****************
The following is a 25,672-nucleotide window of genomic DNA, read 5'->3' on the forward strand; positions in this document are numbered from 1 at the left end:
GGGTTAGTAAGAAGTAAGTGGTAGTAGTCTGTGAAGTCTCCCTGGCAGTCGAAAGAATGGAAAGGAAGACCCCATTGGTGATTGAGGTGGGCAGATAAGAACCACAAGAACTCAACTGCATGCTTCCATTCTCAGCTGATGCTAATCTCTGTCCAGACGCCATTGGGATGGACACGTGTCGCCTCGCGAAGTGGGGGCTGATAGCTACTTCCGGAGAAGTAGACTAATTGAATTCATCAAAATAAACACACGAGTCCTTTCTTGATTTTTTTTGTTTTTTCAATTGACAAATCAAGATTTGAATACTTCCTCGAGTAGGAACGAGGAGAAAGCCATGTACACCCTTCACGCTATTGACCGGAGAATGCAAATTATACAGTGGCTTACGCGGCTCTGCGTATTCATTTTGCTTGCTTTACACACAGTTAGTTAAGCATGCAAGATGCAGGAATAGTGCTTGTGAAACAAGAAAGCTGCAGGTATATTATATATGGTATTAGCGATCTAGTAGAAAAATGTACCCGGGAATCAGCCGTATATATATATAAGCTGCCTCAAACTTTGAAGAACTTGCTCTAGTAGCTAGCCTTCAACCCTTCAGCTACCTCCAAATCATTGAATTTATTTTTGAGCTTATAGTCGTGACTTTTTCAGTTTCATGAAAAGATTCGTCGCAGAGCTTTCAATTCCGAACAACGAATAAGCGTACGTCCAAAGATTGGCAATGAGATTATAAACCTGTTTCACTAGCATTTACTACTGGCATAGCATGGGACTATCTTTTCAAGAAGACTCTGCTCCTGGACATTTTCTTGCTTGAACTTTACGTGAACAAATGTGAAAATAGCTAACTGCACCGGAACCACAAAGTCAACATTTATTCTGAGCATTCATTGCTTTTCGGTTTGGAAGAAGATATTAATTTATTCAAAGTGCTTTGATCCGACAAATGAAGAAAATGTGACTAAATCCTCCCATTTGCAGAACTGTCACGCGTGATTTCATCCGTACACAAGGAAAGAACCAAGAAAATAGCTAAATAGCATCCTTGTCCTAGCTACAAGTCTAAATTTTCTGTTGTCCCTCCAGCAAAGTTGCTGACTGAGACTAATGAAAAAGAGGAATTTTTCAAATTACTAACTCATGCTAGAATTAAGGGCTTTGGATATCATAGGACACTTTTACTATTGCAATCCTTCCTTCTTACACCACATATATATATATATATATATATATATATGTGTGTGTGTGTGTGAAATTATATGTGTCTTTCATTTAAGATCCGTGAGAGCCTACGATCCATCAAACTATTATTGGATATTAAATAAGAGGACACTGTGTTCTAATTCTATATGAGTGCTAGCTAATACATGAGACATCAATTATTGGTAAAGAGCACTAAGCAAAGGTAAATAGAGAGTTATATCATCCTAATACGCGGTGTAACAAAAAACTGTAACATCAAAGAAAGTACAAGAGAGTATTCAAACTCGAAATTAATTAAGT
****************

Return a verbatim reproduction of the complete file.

The following is a 25,672-nucleotide window of genomic DNA, read 5'->3' on the forward strand; positions in this document are numbered from 1 at the left end:
GGGTTAGTAAGAAGTAAGTGGTAGTAGTCTGTGAAGTCTCCCTGGCAGTCGAAAGAATGGAAAGGAAGACCCCATTGGTGATTGAGGTGGGCAGATAAGAACCACAAGAACTCAACTGCATGCTTCCATTCTCAGCTGATGCTAATCTCTGTCCAGACGCCATTGGGATGGACACGTGTCGCCTCGCGAAGTGGGGGCTGATAGCTACTTCCGGAGAAGTAGACTAATTGAATTCATCAAAATAAACACACGAGTCCTTTCTTGATTTTTTTTGTTTTTTCAATTGACAAATCAAGATTTGAATACTTCCTCGAGTAGGAACGAGGAGAAAGCCATGTACACCCTTCACGCTATTGACCGGAGAATGCAAATTATACAGTGGCTTACGCGGCTCTGCGTATTCATTTTGCTTGCTTTACACACAGTTAGTTAAGCATGCAAGATGCAGGAATAGTGCTTGTGAAACAAGAAAGCTGCAGGTATATTATATATGGTATTAGCGATCTAGTAGAAAAATGTACCCGGGAATCAGCCGTATATATATATAAGCTGCCTCAAACTTTGAAGAACTTGCTCTAGTAGCTAGCCTTCAACCCTTCAGCTACCTCCAAATCATTGAATTTATTTTTGAGCTTATAGTCGTGACTTTTTCAGTTTCATGAAAAGATTCGTCGCAGAGCTTTCAATTCCGAACAACGAATAAGCGTACGTCCAAAGATTGGCAATGAGATTATAAACCTGTTTCACTAGCATTTACTACTGGCATAGCATGGGACTATCTTTTCAAGAAGACTCTGCTCCTGGACATTTTCTTGCTTGAACTTTACGTGAACAAATGTGAAAATAGCTAACTGCACCGGAACCACAAAGTCAACATTTATTCTGAGCATTCATTGCTTTTCGGTTTGGAAGAAGATATTAATTTATTCAAAGTGCTTTGATCCGACAAATGAAGAAAATGTGACTAAATCCTCCCATTTGCAGAACTGTCACGCGTGATTTCATCCGTACACAAGGAAAGAACCAAGAAAATAGCTAAATAGCATCCTTGTCCTAGCTACAAGTCTAAATTTTCTGTTGTCCCTCCAGCAAAGTTGCTGACTGAGACTAATGAAAAAGAGGAATTTTTCAAATTACTAACTCATGCTAGAATTAAGGGCTTTGGATATCATAGGACACTTTTACTATTGCAATCCTTCCTTCTTACACCACATATATATATATATATATATATATATATGTGTGTGTGTGTGTGAAATTATATGTGTCTTTCATTTAAGATCCGTGAGAGCCTACGATCCATCAAACTATTATTGGATATTAAATAAGAGGACACTGTGTTCTAATTCTATATGAGTGCTAGCTAATACATGAGACATCAATTATTGGTAAAGAGCACTAAGCAAAGGTAAATAGAGAGTTATATCATCCTAATACGCGGTGTAACAAAAAACTGTAACATCAAAGAAAGTACAAGAGAGTATTCAAACTCGAAATTAATTAAGT